As an example, if the sale price is 150,000, the applicant gets a much more expensive deal than the den of thieves. He has 20,000 down and a financed amount of $130,000. The cabal $30,000 down, a financed amount of $120,000 and an interest rate 2% lower than the applicant. Over time, the payoff amounts widen and it’s a winner for the funding company. In some cases, the money people had lines of credit equal to their investment. Effectively, they risked nothing. I’m sure you’re aware of all of the self help real estate books and videos about using “Other Peoples’ Money”. This is one opf those brilliant ideas.
Scenario #2 In this scenario, the fun is just beginning. After 5 years, either the funding source or the original applicant finds a buyer for the property at $200,000.
There are enough carrots dangling here, to make everyone happy. The applicant is offered his equity and appreciation, plus a $20,000 “commission”, if the funding company writes the new agreement. There’s nothing like bringing unwitting and unaware in to do their bidding. However the chips fall, the funding company makes a lot of money, especially if the original applicant “buys” another property, through them. In a rising market, it has proven to be easy to do, with no disruptions to risk exposure in litigation.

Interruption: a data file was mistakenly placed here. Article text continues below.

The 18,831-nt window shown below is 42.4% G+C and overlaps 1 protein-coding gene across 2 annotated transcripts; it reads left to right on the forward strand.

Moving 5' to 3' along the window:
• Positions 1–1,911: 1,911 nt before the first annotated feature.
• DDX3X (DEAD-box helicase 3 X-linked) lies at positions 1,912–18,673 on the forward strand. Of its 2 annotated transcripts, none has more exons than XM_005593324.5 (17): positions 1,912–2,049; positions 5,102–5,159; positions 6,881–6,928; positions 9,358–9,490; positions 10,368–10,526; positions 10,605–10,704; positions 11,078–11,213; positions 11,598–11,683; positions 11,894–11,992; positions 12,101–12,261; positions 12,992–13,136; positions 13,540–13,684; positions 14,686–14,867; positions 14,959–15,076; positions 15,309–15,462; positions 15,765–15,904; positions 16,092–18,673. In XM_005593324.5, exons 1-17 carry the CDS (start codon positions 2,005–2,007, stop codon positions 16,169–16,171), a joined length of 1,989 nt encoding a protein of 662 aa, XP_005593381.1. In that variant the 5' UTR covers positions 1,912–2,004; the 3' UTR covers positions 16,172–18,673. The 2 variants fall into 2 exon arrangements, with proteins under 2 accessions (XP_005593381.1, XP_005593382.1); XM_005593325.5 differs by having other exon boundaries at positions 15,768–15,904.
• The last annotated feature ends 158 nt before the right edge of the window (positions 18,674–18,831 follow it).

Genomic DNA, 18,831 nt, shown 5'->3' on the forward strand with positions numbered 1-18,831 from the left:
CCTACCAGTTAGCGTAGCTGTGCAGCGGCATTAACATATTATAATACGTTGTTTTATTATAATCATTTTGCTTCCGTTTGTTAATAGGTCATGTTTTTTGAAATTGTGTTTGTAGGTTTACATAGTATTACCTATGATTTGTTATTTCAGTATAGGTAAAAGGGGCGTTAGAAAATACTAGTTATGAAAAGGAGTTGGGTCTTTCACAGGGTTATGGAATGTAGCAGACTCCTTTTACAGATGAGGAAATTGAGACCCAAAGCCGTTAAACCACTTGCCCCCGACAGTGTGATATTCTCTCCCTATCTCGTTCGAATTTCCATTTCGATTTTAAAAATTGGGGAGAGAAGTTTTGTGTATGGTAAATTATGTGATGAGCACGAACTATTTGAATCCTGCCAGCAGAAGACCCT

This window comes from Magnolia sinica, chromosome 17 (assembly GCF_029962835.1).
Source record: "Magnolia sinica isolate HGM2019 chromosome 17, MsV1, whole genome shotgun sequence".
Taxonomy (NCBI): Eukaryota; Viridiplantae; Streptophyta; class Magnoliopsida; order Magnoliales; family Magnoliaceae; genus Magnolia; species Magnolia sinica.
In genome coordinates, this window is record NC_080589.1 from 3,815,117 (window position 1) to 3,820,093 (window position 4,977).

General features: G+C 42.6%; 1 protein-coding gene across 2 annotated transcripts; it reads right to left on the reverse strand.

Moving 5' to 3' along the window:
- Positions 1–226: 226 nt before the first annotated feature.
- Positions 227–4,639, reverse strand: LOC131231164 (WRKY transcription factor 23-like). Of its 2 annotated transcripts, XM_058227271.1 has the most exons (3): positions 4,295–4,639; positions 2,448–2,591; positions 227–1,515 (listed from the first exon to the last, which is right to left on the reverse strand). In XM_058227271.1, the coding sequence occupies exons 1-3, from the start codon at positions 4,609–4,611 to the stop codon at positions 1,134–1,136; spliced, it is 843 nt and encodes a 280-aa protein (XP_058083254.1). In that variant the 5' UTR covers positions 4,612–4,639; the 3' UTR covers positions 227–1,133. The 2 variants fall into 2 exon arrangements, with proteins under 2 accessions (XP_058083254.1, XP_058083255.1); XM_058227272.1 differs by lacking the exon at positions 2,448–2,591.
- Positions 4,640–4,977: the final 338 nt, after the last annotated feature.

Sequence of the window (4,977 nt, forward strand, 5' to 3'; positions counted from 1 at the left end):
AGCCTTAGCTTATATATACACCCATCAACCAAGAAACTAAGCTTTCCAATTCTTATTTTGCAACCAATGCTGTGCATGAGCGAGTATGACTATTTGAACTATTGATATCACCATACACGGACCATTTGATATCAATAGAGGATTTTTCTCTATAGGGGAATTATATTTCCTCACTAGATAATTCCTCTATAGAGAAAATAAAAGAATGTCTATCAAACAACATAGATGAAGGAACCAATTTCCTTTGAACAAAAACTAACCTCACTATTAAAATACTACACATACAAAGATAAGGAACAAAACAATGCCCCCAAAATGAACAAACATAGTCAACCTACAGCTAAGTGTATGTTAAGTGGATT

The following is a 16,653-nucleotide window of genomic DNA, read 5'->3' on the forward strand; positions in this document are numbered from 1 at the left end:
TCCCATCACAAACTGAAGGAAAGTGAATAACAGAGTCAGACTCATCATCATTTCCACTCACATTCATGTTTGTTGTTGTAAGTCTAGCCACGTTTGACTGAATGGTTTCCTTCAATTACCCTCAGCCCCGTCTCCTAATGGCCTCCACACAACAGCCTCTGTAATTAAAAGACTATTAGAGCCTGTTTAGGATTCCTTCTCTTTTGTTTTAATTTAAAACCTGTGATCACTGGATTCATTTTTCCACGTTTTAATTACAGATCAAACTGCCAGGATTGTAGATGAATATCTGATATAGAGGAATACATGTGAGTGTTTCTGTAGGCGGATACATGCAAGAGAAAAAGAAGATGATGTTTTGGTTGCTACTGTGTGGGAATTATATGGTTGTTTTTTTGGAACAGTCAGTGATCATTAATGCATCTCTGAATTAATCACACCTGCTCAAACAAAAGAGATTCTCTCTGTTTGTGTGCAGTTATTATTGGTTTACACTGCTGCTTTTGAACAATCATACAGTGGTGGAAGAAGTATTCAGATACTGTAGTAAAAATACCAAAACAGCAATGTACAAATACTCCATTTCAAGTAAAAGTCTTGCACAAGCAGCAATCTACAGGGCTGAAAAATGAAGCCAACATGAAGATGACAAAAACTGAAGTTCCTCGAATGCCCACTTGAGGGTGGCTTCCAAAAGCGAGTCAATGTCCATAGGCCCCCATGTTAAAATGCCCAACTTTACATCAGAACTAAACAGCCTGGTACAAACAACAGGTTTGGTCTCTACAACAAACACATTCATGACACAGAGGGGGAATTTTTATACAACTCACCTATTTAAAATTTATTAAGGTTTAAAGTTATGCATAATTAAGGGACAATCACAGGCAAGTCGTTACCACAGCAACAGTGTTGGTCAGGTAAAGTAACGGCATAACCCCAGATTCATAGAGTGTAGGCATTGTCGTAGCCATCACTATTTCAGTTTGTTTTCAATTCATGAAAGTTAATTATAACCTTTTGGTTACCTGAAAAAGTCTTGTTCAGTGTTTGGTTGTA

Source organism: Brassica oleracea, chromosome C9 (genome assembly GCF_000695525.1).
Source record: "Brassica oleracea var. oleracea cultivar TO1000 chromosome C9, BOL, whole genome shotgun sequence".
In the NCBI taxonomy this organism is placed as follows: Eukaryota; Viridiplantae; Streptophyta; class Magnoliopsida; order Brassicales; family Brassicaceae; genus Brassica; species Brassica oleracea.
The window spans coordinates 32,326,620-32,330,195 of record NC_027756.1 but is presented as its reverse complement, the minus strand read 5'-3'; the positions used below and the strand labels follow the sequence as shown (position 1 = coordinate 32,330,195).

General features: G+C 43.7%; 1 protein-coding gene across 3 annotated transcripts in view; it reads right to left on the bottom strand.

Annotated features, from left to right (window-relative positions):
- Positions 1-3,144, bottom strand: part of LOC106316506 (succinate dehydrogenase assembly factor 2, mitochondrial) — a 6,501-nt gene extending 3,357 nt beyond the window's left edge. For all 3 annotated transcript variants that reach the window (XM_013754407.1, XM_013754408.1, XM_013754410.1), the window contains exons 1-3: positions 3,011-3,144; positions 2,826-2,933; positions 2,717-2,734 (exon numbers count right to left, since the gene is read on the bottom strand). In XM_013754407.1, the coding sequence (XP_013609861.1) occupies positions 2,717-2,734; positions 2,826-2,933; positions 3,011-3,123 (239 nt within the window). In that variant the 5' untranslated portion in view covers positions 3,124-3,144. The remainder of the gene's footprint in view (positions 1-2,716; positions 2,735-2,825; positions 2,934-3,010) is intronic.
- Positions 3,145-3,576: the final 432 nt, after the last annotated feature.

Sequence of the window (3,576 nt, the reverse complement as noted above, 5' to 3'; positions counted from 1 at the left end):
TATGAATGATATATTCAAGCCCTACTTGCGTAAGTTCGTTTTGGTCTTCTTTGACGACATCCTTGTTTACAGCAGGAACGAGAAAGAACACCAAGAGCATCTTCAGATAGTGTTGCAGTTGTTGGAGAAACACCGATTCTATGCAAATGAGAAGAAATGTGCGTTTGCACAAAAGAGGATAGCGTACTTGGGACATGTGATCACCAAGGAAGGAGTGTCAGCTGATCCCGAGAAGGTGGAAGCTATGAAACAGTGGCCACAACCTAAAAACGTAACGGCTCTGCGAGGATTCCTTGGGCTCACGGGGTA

Scenario #3 This one is everyone’s nightmare. A declining market, growing numbers of defaults, and uncertainty about the future begin to wear on the money machine. The negative cash flow runs back up the pipeline in a shockwave. Capital sources dry up. Banks fail. Holding a lot of inventory that isn’t producing income puts a business, out of business.That should explain ehy the only word thast people want to hear is “recovery”. When the wheels fall off of the currency everyone loses except the Federal Reserve. The system acquired the assets for the printing costs.
All of the details in these scenarios don’t exactly fit any single individual or institution. The pattern however, is much deeper and ingrained in the United States. If people learn how things work, it’s because the Federal Reserve taught them. Once people learn how to create “money” out of thin air by terms of sale and the wiggle room in fractional banking, unwary people are ripe for the plucking. No one runs the Bait-and-Switch better than the Federal Reserve. They built the cracks that are the reason the “owner” of a property can be officially listed as “occupant”. In the illusion of the Federal Reserve world, no one owns anything and everything is under central Fascist management. As strange and dangerous as this Brave New World is, people still want to be good, loyal little Corporatists. When their turn comes to take one for the team, the newest version of Der Feuhrer will say nice things about them after they’ve gone conquering for the Homeland. They went too far too back out. Now, they just hope for the best, and legally support the worst.
“People stand silent in the presence of corruption, to fall back in the small comfort of passionate defense of virtue they should have displayed, before the fact.”

Purpose Driven Defects: Position of Trust, Predator’s Lair


Position of Trust, Predator’s Lair

This scenario illustrates a structure that harvests a most vulnerable group, the elderly. By the nature of their circumstances, they can get harvested by the most respected members of a community.